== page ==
“Free TV for Life”: It’s (sort of ) le­gal

The Denver Post - - LIFE & CULTURE - By Gerry Smith

Imag­ine this: “Free TV For Life!”

The ir­re­sistible pitch is splashed on the home page of some­thing called CorkyTV, which ad­ver­tises Ama­zon Fire sticks and other stream­ing de­vices loaded with soft­ware that can make get­ting shows and movies from shady web­sites as easy as open­ing Net­flix. The soft­ware is per­fectly le­gal, and Corky Stan­ton, who runs the web­site out of his home in Bass Lake, Cal­i­for­nia, is sure he’s not break­ing any laws.

“I just of­fer a ser­vice. I try not to be a bad guy,” said Stan­ton, who charges as much as $300 for one of his al­tered gadgets. “I sell the boxes and it’s up to the user what they do with it.”

Stan­ton and en­trepreneurs like him are Hol­ly­wood’s lat­est chal­lenge in the bat­tle against piracy, which costs the en­ter­tain­ment in­dus­try bil­lions of dol­lars a year in lost rev­enue. About 6 per­cent of house­holds in North Amer­ica al­ready own dig­i­tal me­dia play­ers doc­tored to let them tap unau­tho­rized con­tent, ac­cord­ing to the broad­band equip­ment provider Sand­vine Inc.

“It’s a huge prob­lem,” said Karen Thor­land, se­nior vice pres­i­dent of global con­tent pro­tec­tion at the Wash­ing­ton-based Mo­tion Pic­ture As­so­ci­a­tion of Amer­ica. “It’s very user-friendly and grow­ing very swiftly.”

Crack­ing down isn’t easy. The Euro­pean Union’s Court of Jus­tice ruled in April that it’s il­le­gal in the EU to sell set-top boxes re­vamped to fa­cil­i­tate piracy. In the U.S., out­fits like Stan­ton’s are in trou­ble only if they en­cour­age their cus­tomers to vi­o­late copy­right laws, ac­cord­ing to Mitch Stoltz, a se­nior staff at­tor­ney at the Elec­tronic Fron­tier Foun­da­tion, a San Fran­cisco-based dig­i­tal-rights group. And con­sumers com­mit crimes only if they down­load un­li­censed movies or shows be­cause stream­ing them is fine un­der cur­rent law, he said.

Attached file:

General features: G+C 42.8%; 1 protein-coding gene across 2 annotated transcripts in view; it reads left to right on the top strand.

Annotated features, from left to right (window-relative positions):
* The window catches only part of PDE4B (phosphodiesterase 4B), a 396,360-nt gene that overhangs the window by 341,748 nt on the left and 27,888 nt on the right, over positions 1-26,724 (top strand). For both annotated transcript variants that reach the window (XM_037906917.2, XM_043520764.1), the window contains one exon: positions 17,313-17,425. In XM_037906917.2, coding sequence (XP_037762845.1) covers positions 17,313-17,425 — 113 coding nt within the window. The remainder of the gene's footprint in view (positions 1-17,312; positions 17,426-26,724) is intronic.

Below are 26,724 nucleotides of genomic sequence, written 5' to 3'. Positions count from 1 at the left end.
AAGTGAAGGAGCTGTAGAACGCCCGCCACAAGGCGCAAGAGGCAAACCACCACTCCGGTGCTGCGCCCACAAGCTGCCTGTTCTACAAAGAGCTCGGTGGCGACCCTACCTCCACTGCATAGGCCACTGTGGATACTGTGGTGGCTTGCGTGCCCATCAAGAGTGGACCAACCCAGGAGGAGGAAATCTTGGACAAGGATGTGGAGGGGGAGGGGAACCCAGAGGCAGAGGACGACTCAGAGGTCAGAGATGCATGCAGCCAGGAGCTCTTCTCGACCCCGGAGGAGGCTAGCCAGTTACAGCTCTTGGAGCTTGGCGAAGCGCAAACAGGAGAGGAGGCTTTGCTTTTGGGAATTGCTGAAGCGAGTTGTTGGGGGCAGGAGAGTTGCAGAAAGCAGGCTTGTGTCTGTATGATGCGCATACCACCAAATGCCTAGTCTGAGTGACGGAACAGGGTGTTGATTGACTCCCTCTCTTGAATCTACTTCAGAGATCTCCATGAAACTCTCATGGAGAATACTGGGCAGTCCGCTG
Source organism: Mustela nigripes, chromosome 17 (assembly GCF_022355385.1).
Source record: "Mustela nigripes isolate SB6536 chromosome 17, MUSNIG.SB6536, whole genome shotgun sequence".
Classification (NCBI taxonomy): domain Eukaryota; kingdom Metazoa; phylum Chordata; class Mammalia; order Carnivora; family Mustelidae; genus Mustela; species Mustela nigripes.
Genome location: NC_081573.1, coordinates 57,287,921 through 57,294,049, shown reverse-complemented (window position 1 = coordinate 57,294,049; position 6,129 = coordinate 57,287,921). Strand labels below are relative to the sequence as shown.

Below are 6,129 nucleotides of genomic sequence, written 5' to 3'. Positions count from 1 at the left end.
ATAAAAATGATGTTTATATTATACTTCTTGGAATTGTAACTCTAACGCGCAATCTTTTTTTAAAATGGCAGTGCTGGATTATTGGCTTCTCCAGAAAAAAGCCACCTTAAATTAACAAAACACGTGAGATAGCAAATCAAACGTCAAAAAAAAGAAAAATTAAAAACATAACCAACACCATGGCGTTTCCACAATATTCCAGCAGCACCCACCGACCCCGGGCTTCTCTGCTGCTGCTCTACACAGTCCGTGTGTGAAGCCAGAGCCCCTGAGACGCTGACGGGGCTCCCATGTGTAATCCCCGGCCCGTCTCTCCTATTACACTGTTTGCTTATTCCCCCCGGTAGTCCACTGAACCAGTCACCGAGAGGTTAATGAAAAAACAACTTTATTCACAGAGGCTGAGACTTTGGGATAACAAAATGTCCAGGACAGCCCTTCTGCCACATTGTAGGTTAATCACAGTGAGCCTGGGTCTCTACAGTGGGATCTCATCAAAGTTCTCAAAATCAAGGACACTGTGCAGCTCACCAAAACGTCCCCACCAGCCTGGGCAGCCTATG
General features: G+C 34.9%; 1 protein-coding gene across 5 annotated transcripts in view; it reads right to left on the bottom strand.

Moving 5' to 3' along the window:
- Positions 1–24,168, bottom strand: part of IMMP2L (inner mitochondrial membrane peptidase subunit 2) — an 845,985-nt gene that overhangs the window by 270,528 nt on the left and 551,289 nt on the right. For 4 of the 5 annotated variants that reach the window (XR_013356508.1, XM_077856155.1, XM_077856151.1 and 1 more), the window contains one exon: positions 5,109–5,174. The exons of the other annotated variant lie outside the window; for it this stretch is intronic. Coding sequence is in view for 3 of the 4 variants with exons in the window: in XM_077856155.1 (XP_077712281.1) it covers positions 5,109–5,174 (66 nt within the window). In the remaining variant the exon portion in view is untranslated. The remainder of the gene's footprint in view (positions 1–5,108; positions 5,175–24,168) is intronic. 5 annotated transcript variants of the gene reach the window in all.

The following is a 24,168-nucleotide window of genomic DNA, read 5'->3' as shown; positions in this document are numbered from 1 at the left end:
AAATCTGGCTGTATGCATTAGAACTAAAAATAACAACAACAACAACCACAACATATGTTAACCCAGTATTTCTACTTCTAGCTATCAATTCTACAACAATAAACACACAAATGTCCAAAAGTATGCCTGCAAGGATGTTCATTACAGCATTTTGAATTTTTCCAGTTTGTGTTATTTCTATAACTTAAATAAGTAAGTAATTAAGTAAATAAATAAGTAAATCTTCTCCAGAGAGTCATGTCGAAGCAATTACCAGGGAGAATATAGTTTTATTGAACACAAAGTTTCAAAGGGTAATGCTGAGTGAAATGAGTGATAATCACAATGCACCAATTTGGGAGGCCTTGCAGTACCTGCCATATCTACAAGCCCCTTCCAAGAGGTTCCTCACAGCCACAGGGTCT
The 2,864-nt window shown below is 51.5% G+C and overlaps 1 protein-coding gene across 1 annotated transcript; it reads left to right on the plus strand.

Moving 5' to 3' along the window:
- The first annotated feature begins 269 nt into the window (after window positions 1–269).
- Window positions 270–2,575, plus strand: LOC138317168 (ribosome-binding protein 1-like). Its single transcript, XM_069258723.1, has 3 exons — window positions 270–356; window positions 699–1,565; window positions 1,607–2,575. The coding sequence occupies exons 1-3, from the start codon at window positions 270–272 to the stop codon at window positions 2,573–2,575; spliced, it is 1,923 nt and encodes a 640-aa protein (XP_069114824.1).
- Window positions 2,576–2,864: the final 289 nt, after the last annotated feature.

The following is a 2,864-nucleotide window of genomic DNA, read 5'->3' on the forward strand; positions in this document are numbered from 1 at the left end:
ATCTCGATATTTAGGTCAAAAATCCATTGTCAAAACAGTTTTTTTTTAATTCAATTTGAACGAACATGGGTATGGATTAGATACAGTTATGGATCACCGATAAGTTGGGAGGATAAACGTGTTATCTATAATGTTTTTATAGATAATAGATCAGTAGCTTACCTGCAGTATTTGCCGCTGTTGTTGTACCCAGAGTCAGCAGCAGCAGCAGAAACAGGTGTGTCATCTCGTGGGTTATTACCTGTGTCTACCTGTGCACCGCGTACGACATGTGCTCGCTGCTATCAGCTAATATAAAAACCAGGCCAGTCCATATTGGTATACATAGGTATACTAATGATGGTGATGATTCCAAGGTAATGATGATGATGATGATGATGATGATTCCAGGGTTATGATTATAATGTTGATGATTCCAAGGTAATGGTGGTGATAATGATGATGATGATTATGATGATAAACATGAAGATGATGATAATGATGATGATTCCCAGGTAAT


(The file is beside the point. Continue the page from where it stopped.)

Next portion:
How it works

This is how it works: Peo­ple buy the mod­i­fied Fire Sticks or Rokus or other such de­vices and then down­load apps onto them that scrape the internet for un­law­ful “free” con­tent — or they buy de­vices with those apps al­ready in­stalled. Some of the prod­ucts have been avail­able on Ama­zon.com’s web­site and through other e-com­merce sites. Black-mar­ket re­tail­ers of the gadgets may charge a fee of as much as $60 for un­lim­ited ac­cess to unau­tho­rized pro­gram­ming.

Con­sumers may not be aware they’re do­ing any­thing wrong, and pur­vey­ors cer­tainly don’t try to en­lighten them.

“There are plenty of users ac­cess­ing the pro­gram­ming with­out know­ing that it wasn’t au­tho­rized,” said Lance Koonce, an in­tel­lec­tual-prop­erty lawyer in New York who rep­re­sented Dish Net­work Corp. in a law­suit against a com­pany sell­ing de­vices that can down­load piracy apps.

In Stan­ton’s view, what CorkyTV ped­dles isn’t the prob­lem. It’s the web­sites that keep pop­ping up to host pil­fered con­tent that are in the wrong. “I’ll stop in a sec­ond if they make it il­le­gal. I don’t want to break any laws.”

The soft­ware most of­ten loaded onto the stream­ing gear is called Kodi, a free ap­pli­ca­tion orig­i­nally writ­ten for Mi­crosoft Corp.’s Xbox and main­tained by a group of vol­un­teer de­vel­op­ers. Kodi is de­signed to make it easy for peo­ple to or­ga­nize and view their pho­tos, videos and other me­dia. But it also al­lows you to down­load any third-party app out there, in­clud­ing those of­fer­ing pi­rated en­ter­tain­ment.

Search for a movie

Type “Ti­tanic” into one of these pi­rat­ing en­gines, and dozens of no-cost, no-sub­scrip­tion ver­sions of the 1997 hit pop up. Some of the en­ter­tain­ment-search apps strip out com­mer­cials from TV shows and have slick Net­flix-style in­ter­faces that let you hunt for pi­rated con­tent by genre, ac­tor or ti­tle, ac­cord­ing to peo­ple who’ve tested them.

“We aren’t nec­es­sar­ily fans of peo­ple al­ter­ing the soft­ware for piracy pur­poses,” said Nathan Bet­zen, a Kodi prod­uct man­ager. But be­cause it can be mod­i­fied by any­one, “we have nei­ther the abil­ity nor the in­ter­est in pre­vent­ing them.”

He added the Kodi team has been is­su­ing take­down no­tices to Ama­zon, eBay, and Facebook aimed at peo­ple sell­ing mod­i­fied ver­sions of the soft­ware to en­cour­age piracy.

Ama­zon de­clined to com­ment. Tri­cia Mif­sud, a spokes­woman for Roku, said the com­pany is work­ing with oth­ers in the busi­ness to com­bat stream­ing piracy.

The en­ter­tain­ment in­dus­try has been tak­ing some shots in court. Roku’s set-top boxes were briefly pulled from stores in Mex­ico this month after a judge ruled in a suit by a ca­ble provider that the boxes could be ma­nip­u­lated for the stream­ing of pi­rated con­tent.

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